My answers were wrong, wrong, wrong.
The other two were patient and kind. I was neither. I was angry, disgusted, and very very sad. It was a great effort of will to not stand up and walk out.
I was back in eighth grade algebra class, where Miss Stoker seemed to delight in marking my homework with red X´s. She switched to a wide-tip red marker to put the grade on top the paper: FAIL. And that term she wielded the same fat marker to mark the 0 on my report card.
It broke my heart. I had never failed anything before, and forever after failed to grasp abstract mathematics. To me,  x - y = 3(r/11) =  defeat + humiliation. No one at Forum Idiomas is shaming me or treating me badly, but that page full of red marks, and this ongoing struggle, feels identical to that awful algebra class.
I admit it. I shed some tears on the drive back home.

Later on, in my kitchen, I opened today´s edition of Carrión, the weekly free newspaper. (It still makes me smile, knowing that in English, "carrion" means "animal carcass." Here, it´s just the name of a river.) This is a thoroughly awful newspaper, but the ads are fun to read. Full-page ads for beauty treatments feature almost life-size before-and-after snaps of saggy bums, balding pates and baggy chins. Best of all are the classified ads in the back. There you can shop for "economical canaries," "a useable female donkey," "ferrets good for hunting rabbits and frightening mice," and wedding gowns "almost never used." One store brags "We buy junk and sell antiques."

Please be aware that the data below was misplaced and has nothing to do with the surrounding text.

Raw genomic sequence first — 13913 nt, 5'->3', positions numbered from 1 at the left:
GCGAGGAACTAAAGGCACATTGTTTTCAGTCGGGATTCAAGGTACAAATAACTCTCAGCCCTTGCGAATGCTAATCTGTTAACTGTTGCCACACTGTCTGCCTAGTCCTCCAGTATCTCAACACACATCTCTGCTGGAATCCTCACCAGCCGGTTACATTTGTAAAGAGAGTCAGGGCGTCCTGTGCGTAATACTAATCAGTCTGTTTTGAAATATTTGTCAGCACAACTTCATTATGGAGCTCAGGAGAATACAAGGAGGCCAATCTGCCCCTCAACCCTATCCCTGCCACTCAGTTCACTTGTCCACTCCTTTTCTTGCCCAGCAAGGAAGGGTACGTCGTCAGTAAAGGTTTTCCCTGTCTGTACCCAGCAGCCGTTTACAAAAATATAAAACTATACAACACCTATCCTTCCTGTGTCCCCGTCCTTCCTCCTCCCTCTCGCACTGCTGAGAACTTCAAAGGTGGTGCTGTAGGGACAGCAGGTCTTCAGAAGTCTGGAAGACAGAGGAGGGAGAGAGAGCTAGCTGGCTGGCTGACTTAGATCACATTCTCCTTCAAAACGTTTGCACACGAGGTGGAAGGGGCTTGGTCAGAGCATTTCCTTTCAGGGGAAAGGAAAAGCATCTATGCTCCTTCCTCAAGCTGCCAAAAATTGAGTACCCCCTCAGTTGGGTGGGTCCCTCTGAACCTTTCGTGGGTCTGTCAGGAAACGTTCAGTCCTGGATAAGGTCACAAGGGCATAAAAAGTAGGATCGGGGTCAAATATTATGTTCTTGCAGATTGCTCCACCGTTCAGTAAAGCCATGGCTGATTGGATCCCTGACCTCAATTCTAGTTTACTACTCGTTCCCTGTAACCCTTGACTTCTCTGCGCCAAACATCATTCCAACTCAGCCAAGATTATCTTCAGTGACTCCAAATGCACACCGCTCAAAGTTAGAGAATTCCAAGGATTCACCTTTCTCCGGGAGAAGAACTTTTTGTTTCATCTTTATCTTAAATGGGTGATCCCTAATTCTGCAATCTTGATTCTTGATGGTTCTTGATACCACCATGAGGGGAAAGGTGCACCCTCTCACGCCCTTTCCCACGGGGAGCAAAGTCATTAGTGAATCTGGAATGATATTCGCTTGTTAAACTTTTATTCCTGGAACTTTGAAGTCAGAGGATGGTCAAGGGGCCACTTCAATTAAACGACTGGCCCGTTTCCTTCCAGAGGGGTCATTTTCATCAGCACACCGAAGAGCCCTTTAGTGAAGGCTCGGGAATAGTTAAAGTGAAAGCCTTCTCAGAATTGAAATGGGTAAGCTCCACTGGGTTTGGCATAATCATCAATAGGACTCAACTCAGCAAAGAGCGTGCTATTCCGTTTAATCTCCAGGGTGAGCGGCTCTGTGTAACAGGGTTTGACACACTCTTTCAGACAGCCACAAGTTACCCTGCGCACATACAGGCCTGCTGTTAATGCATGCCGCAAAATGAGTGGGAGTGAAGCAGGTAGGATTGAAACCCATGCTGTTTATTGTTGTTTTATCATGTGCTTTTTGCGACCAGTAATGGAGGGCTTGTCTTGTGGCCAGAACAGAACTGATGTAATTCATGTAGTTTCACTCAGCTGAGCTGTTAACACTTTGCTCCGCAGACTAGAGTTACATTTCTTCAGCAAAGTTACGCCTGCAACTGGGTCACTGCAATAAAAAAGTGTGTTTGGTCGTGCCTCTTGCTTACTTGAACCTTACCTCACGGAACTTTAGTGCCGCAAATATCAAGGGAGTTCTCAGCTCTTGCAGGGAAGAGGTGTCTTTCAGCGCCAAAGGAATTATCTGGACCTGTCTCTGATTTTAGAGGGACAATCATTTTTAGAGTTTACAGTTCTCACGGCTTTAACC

But today another listing caught my eye: Ofertas de Empleo. Job Offers.
There were three: Someone to hand out sales flyers on the street. A mechanic with experience repairing farm machinery. Someone to clean up a disco bar after closing time, "very part-time." 
Just below were Demandas de Empleo. Situations Wanted.
"I can cook, clean, care for elderly people and small children. I can drive, attend a shop counter, wait tables, help in the kitchen," one woman wrote. Dozens more women offered similiar services.